The cost of a big-ticket municipal election promise for policing in Surrey is proving to be a crushing financial burden, as the city wrangles with how to balance next year’s budget.
In the 2014 election campaign, Surrey First – which won every seat on council – promised 100 more police officers this year.
The city budgeted for them to arrive last month, and 2016 will be the first full year in which taxpayers will have to pay for the $15-million pledge.
Normally, the municipal budget – in its entirety – is calculated each November or early December.
This year, because of delays in home valuation from the B.C. Assessment Authority and the burden of the added policing costs, Surrey has postponed consideration of the operating budget until Feb. 15, 2016.
The Leader has learned property taxes will be increasing, but at this point, no one knows by how much.
On Nov. 23, Surrey’s finance committee will consider utility costs and other fees.
Utilities, including garbage, sewer and water, will increase by $27.50 per home – half of which is a result of Metro Vancouver increases.
The new $100 recreation and culture levy announced weeks after the election in 2014 will remain in place next year, and the road levy will increase by one per cent as forecast in the city’s last five-year plan.
The road levy was introduced in 2007 as a temporary five-year measure. The city now plans to continue it for at least another six to 12 years. It amounts to $110 for the average home in Surrey valued at $671,000.
The city will also be looking at a 3.9-per-cent increase in fees and charges, such as business licences and recreation centre fees.
In Surrey’s last five-year financial plan, council aimed to increase property taxes by 2.9 per cent this year.
However, the mass hiring of police consumed that and then some, to the tune of just over three per cent, said Coun. Tom Gill, who chairs the city’s finance committee.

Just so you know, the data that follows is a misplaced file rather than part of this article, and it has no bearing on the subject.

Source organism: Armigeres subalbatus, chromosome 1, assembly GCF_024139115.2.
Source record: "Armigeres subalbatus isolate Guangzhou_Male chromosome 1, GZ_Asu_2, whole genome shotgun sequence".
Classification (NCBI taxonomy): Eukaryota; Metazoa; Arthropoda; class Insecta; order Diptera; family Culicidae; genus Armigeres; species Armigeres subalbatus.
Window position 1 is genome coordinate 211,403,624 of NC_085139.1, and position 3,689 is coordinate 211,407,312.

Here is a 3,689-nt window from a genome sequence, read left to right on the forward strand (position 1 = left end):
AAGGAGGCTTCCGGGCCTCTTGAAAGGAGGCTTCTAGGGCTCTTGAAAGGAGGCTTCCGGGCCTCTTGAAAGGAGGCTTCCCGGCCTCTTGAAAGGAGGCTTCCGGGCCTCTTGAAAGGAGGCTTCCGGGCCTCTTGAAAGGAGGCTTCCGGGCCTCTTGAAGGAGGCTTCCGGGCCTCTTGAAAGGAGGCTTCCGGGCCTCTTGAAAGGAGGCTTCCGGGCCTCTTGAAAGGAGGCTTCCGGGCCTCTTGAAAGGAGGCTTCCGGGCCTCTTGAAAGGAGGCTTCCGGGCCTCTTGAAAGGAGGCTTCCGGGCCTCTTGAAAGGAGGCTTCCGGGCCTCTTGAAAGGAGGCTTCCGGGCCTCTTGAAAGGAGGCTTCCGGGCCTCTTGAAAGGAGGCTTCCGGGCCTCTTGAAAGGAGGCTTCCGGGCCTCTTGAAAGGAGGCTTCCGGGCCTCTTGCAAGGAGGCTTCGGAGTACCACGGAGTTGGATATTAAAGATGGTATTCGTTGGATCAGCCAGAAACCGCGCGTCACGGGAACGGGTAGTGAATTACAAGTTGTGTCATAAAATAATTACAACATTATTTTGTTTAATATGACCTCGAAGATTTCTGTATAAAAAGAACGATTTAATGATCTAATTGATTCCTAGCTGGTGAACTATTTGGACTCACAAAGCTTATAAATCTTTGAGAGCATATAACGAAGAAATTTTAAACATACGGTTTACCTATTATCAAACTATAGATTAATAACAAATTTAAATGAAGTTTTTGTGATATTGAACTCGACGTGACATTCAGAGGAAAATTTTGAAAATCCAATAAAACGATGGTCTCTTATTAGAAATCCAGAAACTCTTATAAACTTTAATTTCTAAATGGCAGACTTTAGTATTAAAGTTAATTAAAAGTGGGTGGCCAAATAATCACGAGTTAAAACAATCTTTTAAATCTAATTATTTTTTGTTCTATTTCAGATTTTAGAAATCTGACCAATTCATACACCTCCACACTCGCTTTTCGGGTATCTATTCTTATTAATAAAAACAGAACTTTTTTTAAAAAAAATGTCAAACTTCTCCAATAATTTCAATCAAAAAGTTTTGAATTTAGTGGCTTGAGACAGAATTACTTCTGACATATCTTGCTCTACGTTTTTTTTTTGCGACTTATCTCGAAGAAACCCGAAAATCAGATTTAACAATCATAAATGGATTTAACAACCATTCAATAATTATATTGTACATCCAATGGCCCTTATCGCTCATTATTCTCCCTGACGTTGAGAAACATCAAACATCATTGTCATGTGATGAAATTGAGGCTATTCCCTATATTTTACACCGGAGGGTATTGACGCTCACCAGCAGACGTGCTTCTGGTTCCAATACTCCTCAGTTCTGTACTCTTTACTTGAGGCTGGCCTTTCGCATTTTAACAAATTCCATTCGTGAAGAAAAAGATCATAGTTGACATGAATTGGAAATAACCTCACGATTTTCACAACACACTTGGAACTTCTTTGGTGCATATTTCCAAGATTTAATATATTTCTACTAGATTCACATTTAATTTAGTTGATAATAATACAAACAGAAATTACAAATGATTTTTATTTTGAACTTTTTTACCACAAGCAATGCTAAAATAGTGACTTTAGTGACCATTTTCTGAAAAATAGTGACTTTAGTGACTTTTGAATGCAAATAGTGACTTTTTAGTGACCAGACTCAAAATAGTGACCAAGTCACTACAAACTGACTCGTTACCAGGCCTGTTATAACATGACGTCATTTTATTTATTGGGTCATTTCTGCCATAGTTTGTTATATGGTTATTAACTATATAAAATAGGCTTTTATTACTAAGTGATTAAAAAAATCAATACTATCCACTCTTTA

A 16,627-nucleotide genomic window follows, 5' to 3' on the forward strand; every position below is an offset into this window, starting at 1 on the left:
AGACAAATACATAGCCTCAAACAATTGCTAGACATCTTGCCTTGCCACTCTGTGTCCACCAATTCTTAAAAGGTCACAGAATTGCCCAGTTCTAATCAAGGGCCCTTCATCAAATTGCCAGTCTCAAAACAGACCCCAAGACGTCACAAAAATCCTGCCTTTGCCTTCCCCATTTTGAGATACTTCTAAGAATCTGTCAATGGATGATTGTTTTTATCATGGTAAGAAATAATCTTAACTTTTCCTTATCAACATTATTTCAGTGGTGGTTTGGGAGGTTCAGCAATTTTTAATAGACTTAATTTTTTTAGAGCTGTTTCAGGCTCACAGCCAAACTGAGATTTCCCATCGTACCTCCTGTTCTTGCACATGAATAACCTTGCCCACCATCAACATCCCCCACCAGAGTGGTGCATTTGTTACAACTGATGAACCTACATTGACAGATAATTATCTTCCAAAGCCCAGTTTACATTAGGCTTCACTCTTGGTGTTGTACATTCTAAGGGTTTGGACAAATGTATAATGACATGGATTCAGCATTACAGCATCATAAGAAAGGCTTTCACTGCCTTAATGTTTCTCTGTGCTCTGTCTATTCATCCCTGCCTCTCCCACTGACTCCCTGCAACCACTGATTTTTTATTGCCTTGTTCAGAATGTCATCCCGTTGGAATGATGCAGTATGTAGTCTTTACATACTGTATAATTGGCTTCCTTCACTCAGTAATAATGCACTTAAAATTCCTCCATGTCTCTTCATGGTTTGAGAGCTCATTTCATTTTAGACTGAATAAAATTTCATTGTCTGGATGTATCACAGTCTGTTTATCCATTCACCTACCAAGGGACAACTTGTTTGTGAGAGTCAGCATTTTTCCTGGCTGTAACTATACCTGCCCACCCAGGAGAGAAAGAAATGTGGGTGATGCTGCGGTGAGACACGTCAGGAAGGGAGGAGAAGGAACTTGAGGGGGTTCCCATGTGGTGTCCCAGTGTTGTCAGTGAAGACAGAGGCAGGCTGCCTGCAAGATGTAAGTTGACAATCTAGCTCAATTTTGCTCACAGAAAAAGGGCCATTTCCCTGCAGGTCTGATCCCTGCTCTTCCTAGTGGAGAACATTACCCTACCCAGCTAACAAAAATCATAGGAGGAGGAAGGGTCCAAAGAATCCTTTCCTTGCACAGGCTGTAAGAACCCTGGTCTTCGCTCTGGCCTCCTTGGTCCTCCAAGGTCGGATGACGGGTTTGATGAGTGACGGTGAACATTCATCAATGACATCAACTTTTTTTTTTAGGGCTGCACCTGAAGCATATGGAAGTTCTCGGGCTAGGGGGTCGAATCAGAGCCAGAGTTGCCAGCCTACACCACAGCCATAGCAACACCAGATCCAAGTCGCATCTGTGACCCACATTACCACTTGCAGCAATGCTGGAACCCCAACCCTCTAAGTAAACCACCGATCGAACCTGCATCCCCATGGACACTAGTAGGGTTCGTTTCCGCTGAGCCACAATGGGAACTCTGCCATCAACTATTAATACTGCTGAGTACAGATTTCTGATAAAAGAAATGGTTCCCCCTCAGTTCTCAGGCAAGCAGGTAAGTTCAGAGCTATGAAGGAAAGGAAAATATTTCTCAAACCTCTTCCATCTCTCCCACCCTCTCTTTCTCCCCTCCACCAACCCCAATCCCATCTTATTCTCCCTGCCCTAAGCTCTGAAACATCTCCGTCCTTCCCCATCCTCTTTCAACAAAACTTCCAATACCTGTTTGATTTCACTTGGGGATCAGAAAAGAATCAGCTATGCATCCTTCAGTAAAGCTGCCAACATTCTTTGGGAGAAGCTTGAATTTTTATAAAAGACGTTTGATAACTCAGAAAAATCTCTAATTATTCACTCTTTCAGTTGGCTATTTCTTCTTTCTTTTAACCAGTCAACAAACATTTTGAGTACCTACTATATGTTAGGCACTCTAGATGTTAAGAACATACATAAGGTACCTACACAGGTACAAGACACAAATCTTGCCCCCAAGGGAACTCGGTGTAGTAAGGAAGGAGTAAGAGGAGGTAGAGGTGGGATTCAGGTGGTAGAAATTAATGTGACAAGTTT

“That’s probably the biggest item in terms of how we should move forward with the balance of the plan,” Gill told The Leader.
Gill added it is not only the cost of obtaining new officers, but also increases in salaries, benefits and “other cost pressures” – such as accommodating the new police with office space – that is presenting a challenge this year.
The RCMP received about a 2.5-per-cent increase in pay this year, he said, and an increase in benefits that were retroactive.
“That was not known a year ago,” he said.
Gill said the city is looking at hiring even more police officers next year, but wouldn’t say how many.
“I’m not going to go out on a limb on that right now. We’re having some discussions back and forth on that,” Gill said.
During the 2014 election, Surrey First, of which Gill is a member, ran on a promise of delivering 100 Mounties this year, and another 17 in 2016. Those 17 officers would cost the city just over $2.5 million.
Gill said the city will be delivering that number of officers “plus or minus,” depending on budgetary concerns.
More firefighters and bylaw officers are also needed, Gill said, but specific numbers will be determined when the city calculates how to pay for the police already acquired.
“Given that big cost pressure of police, we’re just trying to figure out how the rest of that falls in place, given that issue,” Gill said.
Gill has been finance chair for nine years and he said the current budget is by far his toughest one to date.
“There’s no question this has been the most difficult budgeting year in my career at the city, in the sense of balancing the resources that are going to be required to offset the expectations of the community,” Gill said.
Property taxes will be going up, he acknowledged.
“That being said, I’m trying to keep it in line,” he said, adding the policing costs are far and away the biggest factor.
“That’s the underlying issue in what’s going to be dictating the terms of all the other objectives and goals we’re going to be trying to meet.”
During the 2014 election, The Leader asked each party repeatedly how they were going to pay for their promises.
Gill said at the time there were several areas where the city would find portions for the required funding, including $5 million from new development, $7 million from a planned 2.9-per-cent property tax increase, $13 million from secondary suite fees and $4.5 million from Surrey City Development Corporation dividends.
Gill said the city would likely take small portions of each to fund the $15-million plan for the 100 officers.
In all, taxes and levies increased a total of $162 for the average home worth $648,000 in 2015.